Let’s see what this one is like. Continue reading

Tomatin 12

Tomatin 12The Tomatin 12 is another of the entry-level malts I’m reviewing this month. Unlike the Balvenie Double Wood it’s not really an iconic malt and it’s also one that I’ve gone through a number of bottles of in recent years—so there’s no real surprise for me in what’s contained in the review. This whisky continues to be one of the great values in single malt Scotch—coming in below $30 in most markets. Tomatin in general continues to be a good value in the US with the 18 year old a category killer in the $60 neighbourhood and the 25 year old challenging Glenfarclas in the most affordable 25 yo category (and even their 30 year old is cheaper than most distilleries’ 25 year olds). Here’s hoping they don’t also fall prey to the siren call of “premiumization” or start trading in good age-stated whisky for dubious NAS bottles.

This 12 yo comprises bourbon cask matured spirit that is then finished for six to nine months in oloroso sherry casks.
Continue reading

Dosa King (Spring Lake Park, Minnesota)

Dosa King: Sad Masala DosaMore like Dosa Pretender. This was not a good meal and has put my proposed slow-motion survey of Indian food in the Twin Cities metro area in some jeopardy as it has led my wife to beg off attending any more of these meals—she thought our meal at Bawarchi was fine but nothing worth driving two hours for; but this she thought barely approached acceptability; and I’m not sure if the friend who accompanied us is enthused at the prospect of a possible repeat of this experience.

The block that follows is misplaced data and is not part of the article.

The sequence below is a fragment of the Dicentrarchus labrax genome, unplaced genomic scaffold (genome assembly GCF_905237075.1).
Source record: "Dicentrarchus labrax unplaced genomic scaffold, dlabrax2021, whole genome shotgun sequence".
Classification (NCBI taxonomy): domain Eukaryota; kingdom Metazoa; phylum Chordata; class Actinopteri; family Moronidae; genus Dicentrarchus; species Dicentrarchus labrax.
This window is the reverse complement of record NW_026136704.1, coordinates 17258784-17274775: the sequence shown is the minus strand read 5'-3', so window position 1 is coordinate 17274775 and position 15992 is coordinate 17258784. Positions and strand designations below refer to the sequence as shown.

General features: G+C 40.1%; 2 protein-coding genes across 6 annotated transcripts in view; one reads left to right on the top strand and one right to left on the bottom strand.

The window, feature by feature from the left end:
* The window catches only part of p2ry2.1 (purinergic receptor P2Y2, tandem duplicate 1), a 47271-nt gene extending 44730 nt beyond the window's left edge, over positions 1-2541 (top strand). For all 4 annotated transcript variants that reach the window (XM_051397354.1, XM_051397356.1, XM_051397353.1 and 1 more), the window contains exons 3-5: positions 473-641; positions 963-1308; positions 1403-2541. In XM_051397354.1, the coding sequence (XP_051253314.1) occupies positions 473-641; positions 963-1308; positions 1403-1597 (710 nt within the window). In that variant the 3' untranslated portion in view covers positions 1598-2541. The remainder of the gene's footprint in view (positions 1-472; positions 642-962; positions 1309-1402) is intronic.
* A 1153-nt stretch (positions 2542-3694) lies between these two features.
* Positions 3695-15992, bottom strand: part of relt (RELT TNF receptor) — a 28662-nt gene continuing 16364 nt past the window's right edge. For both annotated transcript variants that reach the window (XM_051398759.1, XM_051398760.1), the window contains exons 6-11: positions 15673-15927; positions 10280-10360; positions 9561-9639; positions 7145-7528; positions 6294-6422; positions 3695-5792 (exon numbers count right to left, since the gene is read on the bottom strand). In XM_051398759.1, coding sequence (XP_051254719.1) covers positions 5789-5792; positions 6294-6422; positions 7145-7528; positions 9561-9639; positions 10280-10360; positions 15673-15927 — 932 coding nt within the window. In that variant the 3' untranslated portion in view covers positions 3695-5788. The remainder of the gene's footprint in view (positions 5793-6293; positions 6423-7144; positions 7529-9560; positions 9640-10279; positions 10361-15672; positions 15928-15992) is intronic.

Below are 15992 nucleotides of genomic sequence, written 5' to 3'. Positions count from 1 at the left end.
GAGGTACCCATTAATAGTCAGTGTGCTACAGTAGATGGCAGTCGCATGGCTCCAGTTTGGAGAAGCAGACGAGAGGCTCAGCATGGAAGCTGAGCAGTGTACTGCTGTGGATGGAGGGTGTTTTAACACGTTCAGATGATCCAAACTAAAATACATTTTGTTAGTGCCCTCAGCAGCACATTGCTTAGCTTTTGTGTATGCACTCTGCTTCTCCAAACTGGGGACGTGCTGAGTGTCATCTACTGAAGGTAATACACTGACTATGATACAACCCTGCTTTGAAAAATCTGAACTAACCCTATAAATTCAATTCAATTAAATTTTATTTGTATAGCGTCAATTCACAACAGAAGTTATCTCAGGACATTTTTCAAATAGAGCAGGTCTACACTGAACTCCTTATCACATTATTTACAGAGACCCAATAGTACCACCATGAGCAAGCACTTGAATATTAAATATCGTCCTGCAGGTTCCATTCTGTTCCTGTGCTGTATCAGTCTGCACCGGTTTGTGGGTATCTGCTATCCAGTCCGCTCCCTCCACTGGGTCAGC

Caveats: We ate lunch on a Saturday and it was the predictable buffet. It is entirely possible that they do better at dinner (though reports I’ve since received suggest that that may not be very much better). Also, it’s only one meal; maybe we caught them on a bad morning. Who knows? I’m certainly not going back again to investigate.

What we ate—please click on an image below, if you dare, to launch a larger slideshow with detailed captions Continue reading

Port Charlotte PC8

Port Charlotte PC8Here is the fourth release in Bruichladdich’s cask strength series of releases of their heavily peated Port Charlotte whisky, the PC8, “Ar Duthchas”. (The barley for the Port Charlotte line is peated to 40 ppm, putting it in the Lagavulin and Laphroaig range.) It was released in 2009 and represents the last release in the PC series of spirit from the original 2001 distillation, making it 8 years old. That is to say, PC 9 is not a nine year old—I’m not sure what year the spirit used in that and subsequent releases is from.

The series is now up to PC11—I’m not sure if there’s an endgame for the series or if there’s always going to be an ever-older annual cask strength PC release. At any rate, with unopened bottles of the PC7, 9 and 10 on my shelf I’m not in any danger of catching up to them. I’ve previously reviewed (and emptied) the PC6 and I was not a huge fan of that one. This PC8, however, I thoroughly enjoyed and am looking forward to tasting it again.